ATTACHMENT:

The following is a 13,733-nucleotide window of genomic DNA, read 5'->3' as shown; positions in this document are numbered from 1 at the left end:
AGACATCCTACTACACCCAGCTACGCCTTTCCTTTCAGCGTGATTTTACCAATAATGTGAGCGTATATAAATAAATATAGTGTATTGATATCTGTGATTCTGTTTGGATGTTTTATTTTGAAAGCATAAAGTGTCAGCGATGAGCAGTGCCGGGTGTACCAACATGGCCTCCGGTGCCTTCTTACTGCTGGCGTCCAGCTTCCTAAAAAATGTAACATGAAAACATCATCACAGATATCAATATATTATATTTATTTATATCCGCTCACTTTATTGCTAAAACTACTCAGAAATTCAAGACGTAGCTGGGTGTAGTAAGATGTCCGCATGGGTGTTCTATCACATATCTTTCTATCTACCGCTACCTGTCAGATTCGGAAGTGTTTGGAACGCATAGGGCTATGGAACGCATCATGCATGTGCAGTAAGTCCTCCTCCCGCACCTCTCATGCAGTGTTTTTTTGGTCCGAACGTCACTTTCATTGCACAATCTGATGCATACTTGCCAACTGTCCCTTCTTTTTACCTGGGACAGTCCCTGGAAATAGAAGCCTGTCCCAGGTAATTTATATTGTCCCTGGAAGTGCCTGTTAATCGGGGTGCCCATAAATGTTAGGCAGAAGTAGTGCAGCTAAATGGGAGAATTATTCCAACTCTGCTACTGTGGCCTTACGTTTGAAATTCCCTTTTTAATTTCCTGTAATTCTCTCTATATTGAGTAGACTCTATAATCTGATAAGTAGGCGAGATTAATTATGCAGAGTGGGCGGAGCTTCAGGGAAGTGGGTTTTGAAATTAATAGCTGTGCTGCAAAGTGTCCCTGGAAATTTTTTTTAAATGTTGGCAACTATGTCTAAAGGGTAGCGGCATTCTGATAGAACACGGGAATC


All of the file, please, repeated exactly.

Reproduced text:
The following is a 13,733-nucleotide window of genomic DNA, read 5'->3' as shown; positions in this document are numbered from 1 at the left end:
AGACATCCTACTACACCCAGCTACGCCTTTCCTTTCAGCGTGATTTTACCAATAATGTGAGCGTATATAAATAAATATAGTGTATTGATATCTGTGATTCTGTTTGGATGTTTTATTTTGAAAGCATAAAGTGTCAGCGATGAGCAGTGCCGGGTGTACCAACATGGCCTCCGGTGCCTTCTTACTGCTGGCGTCCAGCTTCCTAAAAAATGTAACATGAAAACATCATCACAGATATCAATATATTATATTTATTTATATCCGCTCACTTTATTGCTAAAACTACTCAGAAATTCAAGACGTAGCTGGGTGTAGTAAGATGTCCGCATGGGTGTTCTATCACATATCTTTCTATCTACCGCTACCTGTCAGATTCGGAAGTGTTTGGAACGCATAGGGCTATGGAACGCATCATGCATGTGCAGTAAGTCCTCCTCCCGCACCTCTCATGCAGTGTTTTTTTGGTCCGAACGTCACTTTCATTGCACAATCTGATGCATACTTGCCAACTGTCCCTTCTTTTTACCTGGGACAGTCCCTGGAAATAGAAGCCTGTCCCAGGTAATTTATATTGTCCCTGGAAGTGCCTGTTAATCGGGGTGCCCATAAATGTTAGGCAGAAGTAGTGCAGCTAAATGGGAGAATTATTCCAACTCTGCTACTGTGGCCTTACGTTTGAAATTCCCTTTTTAATTTCCTGTAATTCTCTCTATATTGAGTAGACTCTATAATCTGATAAGTAGGCGAGATTAATTATGCAGAGTGGGCGGAGCTTCAGGGAAGTGGGTTTTGAAATTAATAGCTGTGCTGCAAAGTGTCCCTGGAAATTTTTTTTAAATGTTGGCAACTATGTCTAAAGGGTAGCGGCATTCTGATAGAACACGGGAATC